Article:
Berkeley Center for Green Chemistry

Home » Synthesis » Catalytic Directing Groups in Hydroformylation

Catalytic Directing Groups in Hydroformylation

“Synthesis of Quaternary Carbon Centers via Hydroformylation”  Sun, X.; Frimpong, K.; Tan, K. L. J. Am. Chem. Soc. 2010, 132, 11841.  DOI: 10.1021/ja1036226

Just as the advent of protecting groups opened up new chemical space accessible by current synthetic techniques, so too did the advent of the directing group.  Both however come with the downside of often requiring additional synthetic steps for the installation and removal of these groups.  For example, the past decade or so has seen a number of efforts at using directing groups such as phosphines to affect the course of hydroformylation reactions.  I should mention here that people are so interested in the hydroformylation of alkenes in part because it is such an industrially important reaction, with 9 million tons of aldehyde products being produced in this way per year (ref).  The challenges with this reaction are selectivity, one of the foremost issues being that terminal alkenes preferentially give linear products.  Shown below is a 2001 example from the Leighton group where a phosphine directing group on allylic ethers yields the branched hydroformylation product (Markovnikov addition), whereas the linear product (anti-Markovnikov) would be favored in the absence of the directing group:

The Up-Side: this method offers access to substrates not previously available through hydroformylation.   The Down-Side: it is hard to imagine an industrially-relevant product containing that specific phosphine moiety, so it would undoubtedly have to be cleaved, making the overall process highly atom un-economical.  This latter point could be addressed by somehow using the phosphine group in a catalytic, instead of stoichiometric, fashion.  This is exactly what the research group of Kian Tan at Boston College has been up to lately.  They have developed what they term a “scaffolding ligand” that coordinates to the organometallic catalyst as well as rapidly and reversibly (two important things for this type of catalysis) forms covalent bonds with alcohols.  In doing so it brings the substrate (in blue below) and catalyst (in red below) in close proximity and influences the course of the reaction.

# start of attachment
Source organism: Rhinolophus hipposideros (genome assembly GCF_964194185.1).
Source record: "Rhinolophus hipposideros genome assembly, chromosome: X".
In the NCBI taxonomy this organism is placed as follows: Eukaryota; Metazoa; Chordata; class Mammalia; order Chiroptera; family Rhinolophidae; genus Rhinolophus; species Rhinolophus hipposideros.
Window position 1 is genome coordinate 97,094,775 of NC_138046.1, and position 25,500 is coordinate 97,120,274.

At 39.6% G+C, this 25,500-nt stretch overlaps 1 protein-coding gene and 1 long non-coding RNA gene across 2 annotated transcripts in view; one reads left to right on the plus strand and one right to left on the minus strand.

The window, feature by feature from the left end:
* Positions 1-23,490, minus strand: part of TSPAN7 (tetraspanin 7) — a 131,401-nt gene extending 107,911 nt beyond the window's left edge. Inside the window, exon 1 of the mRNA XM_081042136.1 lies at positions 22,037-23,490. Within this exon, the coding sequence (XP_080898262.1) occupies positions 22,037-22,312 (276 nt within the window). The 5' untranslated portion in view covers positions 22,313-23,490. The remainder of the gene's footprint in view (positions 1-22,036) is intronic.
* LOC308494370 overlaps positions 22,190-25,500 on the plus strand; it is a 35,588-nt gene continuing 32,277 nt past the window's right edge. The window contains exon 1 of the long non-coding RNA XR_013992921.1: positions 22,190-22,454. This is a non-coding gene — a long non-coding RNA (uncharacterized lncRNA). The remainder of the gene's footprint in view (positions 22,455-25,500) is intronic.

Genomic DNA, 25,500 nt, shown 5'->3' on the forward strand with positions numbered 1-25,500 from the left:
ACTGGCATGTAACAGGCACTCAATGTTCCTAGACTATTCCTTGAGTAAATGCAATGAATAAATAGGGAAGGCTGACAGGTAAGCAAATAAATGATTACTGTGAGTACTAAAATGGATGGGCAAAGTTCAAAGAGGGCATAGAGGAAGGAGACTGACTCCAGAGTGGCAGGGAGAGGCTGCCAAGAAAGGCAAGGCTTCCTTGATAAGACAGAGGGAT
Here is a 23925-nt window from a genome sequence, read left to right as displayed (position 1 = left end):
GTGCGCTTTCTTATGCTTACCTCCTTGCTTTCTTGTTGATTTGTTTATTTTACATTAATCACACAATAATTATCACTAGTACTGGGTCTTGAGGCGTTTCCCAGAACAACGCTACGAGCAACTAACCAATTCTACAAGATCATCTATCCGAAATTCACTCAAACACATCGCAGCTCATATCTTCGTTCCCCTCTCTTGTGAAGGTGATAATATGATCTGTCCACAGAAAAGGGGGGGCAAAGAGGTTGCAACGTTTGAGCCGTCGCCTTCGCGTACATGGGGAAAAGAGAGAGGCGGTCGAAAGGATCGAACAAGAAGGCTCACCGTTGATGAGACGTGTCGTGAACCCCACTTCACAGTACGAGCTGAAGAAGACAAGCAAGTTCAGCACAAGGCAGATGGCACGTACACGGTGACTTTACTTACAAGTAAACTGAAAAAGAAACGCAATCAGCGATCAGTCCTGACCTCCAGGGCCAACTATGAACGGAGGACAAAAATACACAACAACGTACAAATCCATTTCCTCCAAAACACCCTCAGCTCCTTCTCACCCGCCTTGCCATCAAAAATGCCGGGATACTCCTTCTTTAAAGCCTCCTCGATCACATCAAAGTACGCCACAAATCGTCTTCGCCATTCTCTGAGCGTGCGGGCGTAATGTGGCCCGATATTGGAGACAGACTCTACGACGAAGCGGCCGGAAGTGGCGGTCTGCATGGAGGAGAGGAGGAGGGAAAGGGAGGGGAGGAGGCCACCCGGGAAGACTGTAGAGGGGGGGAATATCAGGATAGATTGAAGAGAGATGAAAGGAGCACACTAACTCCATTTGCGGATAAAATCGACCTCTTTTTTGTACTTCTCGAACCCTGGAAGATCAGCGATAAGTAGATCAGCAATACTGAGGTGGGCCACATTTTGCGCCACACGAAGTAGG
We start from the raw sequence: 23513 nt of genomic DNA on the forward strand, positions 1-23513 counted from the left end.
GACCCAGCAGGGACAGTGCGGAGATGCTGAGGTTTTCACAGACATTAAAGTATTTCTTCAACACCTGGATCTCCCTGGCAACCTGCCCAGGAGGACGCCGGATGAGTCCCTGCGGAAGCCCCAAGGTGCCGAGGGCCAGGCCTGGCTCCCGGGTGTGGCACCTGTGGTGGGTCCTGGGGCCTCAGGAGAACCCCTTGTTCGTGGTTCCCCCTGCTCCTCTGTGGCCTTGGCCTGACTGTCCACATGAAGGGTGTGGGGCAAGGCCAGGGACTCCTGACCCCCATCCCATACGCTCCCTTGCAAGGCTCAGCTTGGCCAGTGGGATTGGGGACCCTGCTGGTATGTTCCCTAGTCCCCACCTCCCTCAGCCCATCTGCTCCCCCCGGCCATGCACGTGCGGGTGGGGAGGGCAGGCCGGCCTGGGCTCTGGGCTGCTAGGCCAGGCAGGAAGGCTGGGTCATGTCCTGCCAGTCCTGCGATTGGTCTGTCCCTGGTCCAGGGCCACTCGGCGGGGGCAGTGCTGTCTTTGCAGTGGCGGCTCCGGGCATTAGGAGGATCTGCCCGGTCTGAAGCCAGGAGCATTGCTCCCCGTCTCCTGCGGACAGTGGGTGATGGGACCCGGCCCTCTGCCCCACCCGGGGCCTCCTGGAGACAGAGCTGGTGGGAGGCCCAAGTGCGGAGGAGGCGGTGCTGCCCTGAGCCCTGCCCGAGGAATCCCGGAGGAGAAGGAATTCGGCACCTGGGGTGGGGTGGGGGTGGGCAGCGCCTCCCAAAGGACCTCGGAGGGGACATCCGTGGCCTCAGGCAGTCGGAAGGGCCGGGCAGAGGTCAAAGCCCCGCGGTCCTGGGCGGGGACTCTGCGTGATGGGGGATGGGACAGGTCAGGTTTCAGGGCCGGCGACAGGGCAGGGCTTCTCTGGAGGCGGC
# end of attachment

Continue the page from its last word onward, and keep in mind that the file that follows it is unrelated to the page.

In what I think is the most impressive recent employment of this ligand, the Tan group was able to use benzazaphospholidine 1 to form quaternary stereocenters (another big challenge for hydroformylation reactions):

Due to problems with isolating the resulting beta-hydroxy aldehyde products, in their report they oxidize the reaction mixture and isolate the beta-hydroxyl carboxylic acids instead:

If PPh3 is used in place of their benzazaphospholidine ligand, a <2:98 branched:linear ratio is observed, showing what an efficient job their ligand does at completely reversing the selectivity of this process.  The substrate scope is one big limitation of this methodology, as it is limited to substrates like that shown above possessing an aromatic ring as the second substituent on the alkene.  With alky substitution in that position, the branched:linear ratio drops.  It is notable that only primary allylic alcohols were investigated in this study, as they avoid complications with syn:anti selectivity as was seen in the above example from the Leighton group.  One thing at a time I suppose.

The Tan group have also applied this ligand to the hydroformylation of homoallylic alcohols, allylic sulfonamides, and trisubstituted allylic alcohols.  In addition they have recently developed a ligand capable of affecting enantioselective hydroformylation.

I would be remiss without mentioning the fact that the Tan group are not the only ones in this specific field.  For a brief overview, see this recent highlight.  Overall this new type of catalysis gets me really psyched, and I’m sure we’ll be seeing it extended into numerous different types of reactions in the future.

Leave a Reply

Fill in your details below or click an icon to log in: Logo

You are commenting using your account. Log Out / Change )

Twitter picture

You are commenting using your Twitter account. Log Out / Change )

Facebook photo

You are commenting using your Facebook account. Log Out / Change )

Google+ photo

You are commenting using your Google+ account. Log Out / Change )

Connecting to %s

%d bloggers like this: